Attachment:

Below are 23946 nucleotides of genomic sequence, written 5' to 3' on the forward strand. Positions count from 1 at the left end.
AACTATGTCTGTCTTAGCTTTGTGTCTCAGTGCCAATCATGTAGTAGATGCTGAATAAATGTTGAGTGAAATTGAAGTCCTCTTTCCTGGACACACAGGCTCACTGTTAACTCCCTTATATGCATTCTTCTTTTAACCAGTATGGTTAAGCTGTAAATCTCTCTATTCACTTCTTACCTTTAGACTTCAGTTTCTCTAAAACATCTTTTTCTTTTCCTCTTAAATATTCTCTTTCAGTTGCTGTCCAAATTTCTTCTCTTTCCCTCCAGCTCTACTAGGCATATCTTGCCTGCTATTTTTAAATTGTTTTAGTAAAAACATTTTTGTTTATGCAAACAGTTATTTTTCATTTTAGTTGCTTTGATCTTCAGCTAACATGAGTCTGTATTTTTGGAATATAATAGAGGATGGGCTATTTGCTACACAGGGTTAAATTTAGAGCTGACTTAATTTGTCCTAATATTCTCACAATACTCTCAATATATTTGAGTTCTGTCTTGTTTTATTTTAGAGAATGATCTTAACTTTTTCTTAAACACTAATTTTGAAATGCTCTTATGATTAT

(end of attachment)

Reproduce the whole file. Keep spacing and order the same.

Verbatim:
Below are 23946 nucleotides of genomic sequence, written 5' to 3' on the forward strand. Positions count from 1 at the left end.
AACTATGTCTGTCTTAGCTTTGTGTCTCAGTGCCAATCATGTAGTAGATGCTGAATAAATGTTGAGTGAAATTGAAGTCCTCTTTCCTGGACACACAGGCTCACTGTTAACTCCCTTATATGCATTCTTCTTTTAACCAGTATGGTTAAGCTGTAAATCTCTCTATTCACTTCTTACCTTTAGACTTCAGTTTCTCTAAAACATCTTTTTCTTTTCCTCTTAAATATTCTCTTTCAGTTGCTGTCCAAATTTCTTCTCTTTCCCTCCAGCTCTACTAGGCATATCTTGCCTGCTATTTTTAAATTGTTTTAGTAAAAACATTTTTGTTTATGCAAACAGTTATTTTTCATTTTAGTTGCTTTGATCTTCAGCTAACATGAGTCTGTATTTTTGGAATATAATAGAGGATGGGCTATTTGCTACACAGGGTTAAATTTAGAGCTGACTTAATTTGTCCTAATATTCTCACAATACTCTCAATATATTTGAGTTCTGTCTTGTTTTATTTTAGAGAATGATCTTAACTTTTTCTTAAACACTAATTTTGAAATGCTCTTATGATTAT